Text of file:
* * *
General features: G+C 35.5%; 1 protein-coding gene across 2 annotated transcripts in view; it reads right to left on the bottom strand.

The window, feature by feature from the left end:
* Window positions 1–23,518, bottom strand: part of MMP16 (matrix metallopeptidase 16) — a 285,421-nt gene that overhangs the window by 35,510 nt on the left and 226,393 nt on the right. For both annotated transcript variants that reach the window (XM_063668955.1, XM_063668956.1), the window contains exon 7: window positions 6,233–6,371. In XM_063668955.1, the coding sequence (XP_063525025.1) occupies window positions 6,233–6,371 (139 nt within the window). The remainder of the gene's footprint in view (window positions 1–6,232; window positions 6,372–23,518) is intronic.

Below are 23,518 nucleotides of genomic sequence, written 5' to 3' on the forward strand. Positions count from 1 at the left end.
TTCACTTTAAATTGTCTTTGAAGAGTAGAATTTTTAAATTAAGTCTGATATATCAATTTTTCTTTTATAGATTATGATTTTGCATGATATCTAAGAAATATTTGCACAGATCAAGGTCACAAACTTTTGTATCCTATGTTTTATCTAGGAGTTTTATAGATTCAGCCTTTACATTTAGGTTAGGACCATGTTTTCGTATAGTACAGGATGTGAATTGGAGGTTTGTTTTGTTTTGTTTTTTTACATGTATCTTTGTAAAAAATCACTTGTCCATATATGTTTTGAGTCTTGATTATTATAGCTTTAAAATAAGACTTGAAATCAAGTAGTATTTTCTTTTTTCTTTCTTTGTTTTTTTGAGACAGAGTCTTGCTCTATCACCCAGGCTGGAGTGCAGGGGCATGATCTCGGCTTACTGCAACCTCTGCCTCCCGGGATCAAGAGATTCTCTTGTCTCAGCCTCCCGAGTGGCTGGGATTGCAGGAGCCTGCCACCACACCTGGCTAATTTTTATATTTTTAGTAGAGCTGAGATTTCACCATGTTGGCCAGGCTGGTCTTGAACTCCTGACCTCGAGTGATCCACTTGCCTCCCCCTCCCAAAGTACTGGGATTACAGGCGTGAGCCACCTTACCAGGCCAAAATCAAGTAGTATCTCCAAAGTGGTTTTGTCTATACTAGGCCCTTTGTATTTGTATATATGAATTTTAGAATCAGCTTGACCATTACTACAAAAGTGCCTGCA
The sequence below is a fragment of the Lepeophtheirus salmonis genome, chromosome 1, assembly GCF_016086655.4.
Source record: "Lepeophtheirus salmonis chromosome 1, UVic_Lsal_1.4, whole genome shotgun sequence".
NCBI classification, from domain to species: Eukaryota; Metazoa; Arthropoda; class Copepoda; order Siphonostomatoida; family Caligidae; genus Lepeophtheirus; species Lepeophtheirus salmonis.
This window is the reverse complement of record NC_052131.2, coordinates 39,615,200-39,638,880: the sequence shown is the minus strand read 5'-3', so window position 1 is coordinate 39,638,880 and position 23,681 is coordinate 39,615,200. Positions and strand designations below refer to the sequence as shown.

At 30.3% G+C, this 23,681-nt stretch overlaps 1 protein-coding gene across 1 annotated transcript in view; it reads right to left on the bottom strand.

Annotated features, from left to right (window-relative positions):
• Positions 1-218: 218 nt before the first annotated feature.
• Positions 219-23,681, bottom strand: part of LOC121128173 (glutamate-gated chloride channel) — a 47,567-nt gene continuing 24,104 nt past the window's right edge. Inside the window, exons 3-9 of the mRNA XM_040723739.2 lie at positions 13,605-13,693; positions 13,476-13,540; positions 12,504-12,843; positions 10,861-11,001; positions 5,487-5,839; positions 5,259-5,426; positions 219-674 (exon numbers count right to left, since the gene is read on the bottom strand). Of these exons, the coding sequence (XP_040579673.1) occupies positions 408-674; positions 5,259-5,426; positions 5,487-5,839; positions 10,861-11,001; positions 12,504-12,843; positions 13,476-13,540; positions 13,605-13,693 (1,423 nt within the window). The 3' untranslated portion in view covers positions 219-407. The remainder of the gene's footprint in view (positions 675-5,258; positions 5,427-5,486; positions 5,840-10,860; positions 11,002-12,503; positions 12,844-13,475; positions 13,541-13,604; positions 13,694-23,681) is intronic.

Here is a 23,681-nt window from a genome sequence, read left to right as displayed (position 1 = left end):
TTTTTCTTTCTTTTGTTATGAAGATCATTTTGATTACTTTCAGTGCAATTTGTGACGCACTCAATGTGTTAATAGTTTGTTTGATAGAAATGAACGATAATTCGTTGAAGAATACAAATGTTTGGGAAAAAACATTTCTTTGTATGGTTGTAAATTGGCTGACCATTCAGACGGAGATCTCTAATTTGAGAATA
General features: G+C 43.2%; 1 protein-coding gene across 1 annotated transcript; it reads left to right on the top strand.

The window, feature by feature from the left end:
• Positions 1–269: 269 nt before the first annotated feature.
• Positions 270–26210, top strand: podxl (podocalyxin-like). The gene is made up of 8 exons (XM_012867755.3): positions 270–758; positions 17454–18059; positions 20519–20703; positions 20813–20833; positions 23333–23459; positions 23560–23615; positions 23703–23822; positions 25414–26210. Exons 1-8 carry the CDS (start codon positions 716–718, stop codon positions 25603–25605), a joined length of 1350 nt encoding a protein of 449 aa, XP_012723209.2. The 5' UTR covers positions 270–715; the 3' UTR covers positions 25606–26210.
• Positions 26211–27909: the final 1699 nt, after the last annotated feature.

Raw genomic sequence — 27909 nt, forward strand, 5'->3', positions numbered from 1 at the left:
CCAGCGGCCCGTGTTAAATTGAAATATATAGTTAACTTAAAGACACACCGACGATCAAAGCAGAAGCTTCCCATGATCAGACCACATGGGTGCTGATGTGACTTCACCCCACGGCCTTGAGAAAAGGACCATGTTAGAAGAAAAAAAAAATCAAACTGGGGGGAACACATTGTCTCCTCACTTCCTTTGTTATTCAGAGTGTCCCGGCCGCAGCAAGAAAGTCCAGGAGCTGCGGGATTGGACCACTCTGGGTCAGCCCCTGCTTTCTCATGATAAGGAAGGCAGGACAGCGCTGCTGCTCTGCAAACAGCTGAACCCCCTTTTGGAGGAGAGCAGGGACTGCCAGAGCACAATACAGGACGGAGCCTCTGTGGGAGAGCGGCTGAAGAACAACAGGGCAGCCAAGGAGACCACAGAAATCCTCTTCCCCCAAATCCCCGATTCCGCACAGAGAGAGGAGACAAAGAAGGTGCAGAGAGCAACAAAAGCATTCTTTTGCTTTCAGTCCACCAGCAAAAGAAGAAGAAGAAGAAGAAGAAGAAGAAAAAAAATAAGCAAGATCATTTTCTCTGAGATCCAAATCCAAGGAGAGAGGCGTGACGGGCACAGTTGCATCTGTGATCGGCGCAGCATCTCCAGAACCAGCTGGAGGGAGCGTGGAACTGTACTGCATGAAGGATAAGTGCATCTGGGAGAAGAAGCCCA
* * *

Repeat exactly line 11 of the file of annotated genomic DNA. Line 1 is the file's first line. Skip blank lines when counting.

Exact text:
Annotated features, from left to right (window-relative positions):